The partnership between online medical learning provider Red Whale, Dr Blessing Mbipom and University of Reading has resulted in a suite of online training content for GPs that has resulted in high levels of online engagement and learning effectiveness. Red Whale’s digital content is clearly branded, identifiable by their customers and provides clinicians with a SMARTER (Scientific, Multi-disciplinary, Action focussed, Responsive, Time-efficient, Engaging and Reactive) learning experience, that they can immediately use in their professional practice. The KTP has enabled the company to transform from a traditional training provider to a leading online specialist with 50 team members and training over 15,000 primary care clinicians every year. More here. 

Empowering employees to manage their mental wellbeing

Charity Inspire Workplaces teamed up with Ulster University and KTP Associate Gillian Cameron to create a web-based platform to offer access to mental health screening and support to employees of companies at risk of secondary traumatic stress as their job involves curating disturbing digital media. The project fulfilled and exceeded its original brief, extending to the charity’s wider remit of providing workplace wellbeing services to organisations across the UK and Ireland. The anticipated reach of the Inspire Support Hub now has a potential end-user base of 800,000 lives. More here.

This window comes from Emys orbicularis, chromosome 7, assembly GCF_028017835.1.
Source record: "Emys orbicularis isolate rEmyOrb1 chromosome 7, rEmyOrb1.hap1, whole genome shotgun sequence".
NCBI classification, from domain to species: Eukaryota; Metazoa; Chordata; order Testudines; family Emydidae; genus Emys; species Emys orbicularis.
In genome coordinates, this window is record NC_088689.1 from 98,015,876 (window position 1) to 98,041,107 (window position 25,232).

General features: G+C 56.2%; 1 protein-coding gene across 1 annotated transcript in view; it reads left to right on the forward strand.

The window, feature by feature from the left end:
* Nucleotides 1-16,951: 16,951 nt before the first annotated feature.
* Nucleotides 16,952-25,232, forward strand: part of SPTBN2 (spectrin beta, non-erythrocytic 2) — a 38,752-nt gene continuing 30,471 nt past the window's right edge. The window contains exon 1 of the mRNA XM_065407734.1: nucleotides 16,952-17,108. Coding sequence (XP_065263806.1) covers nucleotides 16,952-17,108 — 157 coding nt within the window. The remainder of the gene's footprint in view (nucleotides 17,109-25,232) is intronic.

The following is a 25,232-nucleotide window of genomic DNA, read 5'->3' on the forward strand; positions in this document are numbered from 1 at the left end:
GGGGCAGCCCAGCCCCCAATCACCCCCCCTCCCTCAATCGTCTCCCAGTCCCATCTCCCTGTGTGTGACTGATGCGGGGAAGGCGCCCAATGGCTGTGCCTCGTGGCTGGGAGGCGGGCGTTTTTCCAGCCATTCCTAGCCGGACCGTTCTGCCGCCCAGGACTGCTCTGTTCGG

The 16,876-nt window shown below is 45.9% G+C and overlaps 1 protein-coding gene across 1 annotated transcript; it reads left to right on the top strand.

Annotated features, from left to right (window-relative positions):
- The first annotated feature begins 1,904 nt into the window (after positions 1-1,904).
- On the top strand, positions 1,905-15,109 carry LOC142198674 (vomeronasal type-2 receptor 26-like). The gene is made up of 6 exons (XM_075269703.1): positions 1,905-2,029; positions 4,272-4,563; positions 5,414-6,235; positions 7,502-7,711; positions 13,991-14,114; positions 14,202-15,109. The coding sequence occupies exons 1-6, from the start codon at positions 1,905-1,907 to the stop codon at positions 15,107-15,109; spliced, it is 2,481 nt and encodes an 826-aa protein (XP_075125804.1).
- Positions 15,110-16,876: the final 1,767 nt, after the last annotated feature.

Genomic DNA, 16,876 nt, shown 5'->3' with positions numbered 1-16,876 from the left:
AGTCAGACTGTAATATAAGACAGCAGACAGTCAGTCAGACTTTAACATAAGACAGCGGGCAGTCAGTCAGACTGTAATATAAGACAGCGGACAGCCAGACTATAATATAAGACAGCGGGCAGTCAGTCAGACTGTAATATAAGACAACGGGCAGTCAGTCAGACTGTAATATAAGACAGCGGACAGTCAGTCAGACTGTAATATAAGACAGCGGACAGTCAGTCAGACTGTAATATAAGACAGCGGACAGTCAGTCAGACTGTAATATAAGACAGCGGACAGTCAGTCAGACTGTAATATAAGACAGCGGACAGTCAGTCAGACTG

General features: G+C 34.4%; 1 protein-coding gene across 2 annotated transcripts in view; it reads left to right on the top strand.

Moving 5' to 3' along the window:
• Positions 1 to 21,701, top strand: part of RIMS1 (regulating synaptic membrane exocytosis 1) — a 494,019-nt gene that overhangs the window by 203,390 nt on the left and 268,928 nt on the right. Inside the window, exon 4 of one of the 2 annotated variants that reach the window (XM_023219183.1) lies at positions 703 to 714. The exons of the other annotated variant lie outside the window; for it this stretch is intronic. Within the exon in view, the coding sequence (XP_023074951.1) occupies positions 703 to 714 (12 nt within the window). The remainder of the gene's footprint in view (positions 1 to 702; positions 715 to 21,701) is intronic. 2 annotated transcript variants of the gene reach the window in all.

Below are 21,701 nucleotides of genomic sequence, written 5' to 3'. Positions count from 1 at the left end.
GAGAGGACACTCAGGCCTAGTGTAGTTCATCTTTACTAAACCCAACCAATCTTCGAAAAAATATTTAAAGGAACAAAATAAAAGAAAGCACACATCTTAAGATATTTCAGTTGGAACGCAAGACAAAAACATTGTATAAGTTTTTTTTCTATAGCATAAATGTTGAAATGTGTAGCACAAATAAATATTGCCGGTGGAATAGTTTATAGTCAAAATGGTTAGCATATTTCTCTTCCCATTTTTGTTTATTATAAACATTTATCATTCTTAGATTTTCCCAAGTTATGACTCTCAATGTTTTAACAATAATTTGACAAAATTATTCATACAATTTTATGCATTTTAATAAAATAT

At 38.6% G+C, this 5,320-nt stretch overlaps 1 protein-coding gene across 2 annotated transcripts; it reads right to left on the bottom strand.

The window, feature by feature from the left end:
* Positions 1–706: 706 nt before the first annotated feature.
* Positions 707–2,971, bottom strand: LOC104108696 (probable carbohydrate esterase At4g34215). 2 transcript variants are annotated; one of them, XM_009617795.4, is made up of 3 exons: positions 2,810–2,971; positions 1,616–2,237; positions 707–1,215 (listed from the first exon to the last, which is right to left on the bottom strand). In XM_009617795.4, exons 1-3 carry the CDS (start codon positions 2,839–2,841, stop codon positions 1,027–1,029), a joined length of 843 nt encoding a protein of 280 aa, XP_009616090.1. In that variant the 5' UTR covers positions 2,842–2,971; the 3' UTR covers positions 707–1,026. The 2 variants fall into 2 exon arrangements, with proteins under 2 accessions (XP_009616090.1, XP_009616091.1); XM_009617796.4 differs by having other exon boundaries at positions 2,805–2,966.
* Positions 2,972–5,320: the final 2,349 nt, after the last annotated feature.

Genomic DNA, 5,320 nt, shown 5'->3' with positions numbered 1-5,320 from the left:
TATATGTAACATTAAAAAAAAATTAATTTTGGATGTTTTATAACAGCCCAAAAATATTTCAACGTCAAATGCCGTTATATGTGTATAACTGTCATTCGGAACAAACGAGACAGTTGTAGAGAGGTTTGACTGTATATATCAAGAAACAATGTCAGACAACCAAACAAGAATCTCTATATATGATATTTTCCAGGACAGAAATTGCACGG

Developing products with virucidal and tuberculocidal efficacy

A specialist in Infection Prevention Technology, GAMA Healthcare  manufactures innovative antimicrobial products and wanted to consolidate its market leading  position by expanding its range of biocidal products to include claim for virucidal and tuberculocidal efficacy. 

Their KTP with Cardiff University (CU) enabled a translational project focusing on infection control.  Results of the KTP include three new products being developed, including a replacement of the key GAMA product, with increased microbicidal activity claims (broadspectrum efficacy) and competitive pricing. In addition, a new intelligent design test (i5-design) was developed to efficiently test excipients to produce microbicidal formulations, enabling the testing of 307 formulations and performing 847 individual tests, creating significant cost savings. More here

New technique for manufacturing capsule-based drugs using liposomes.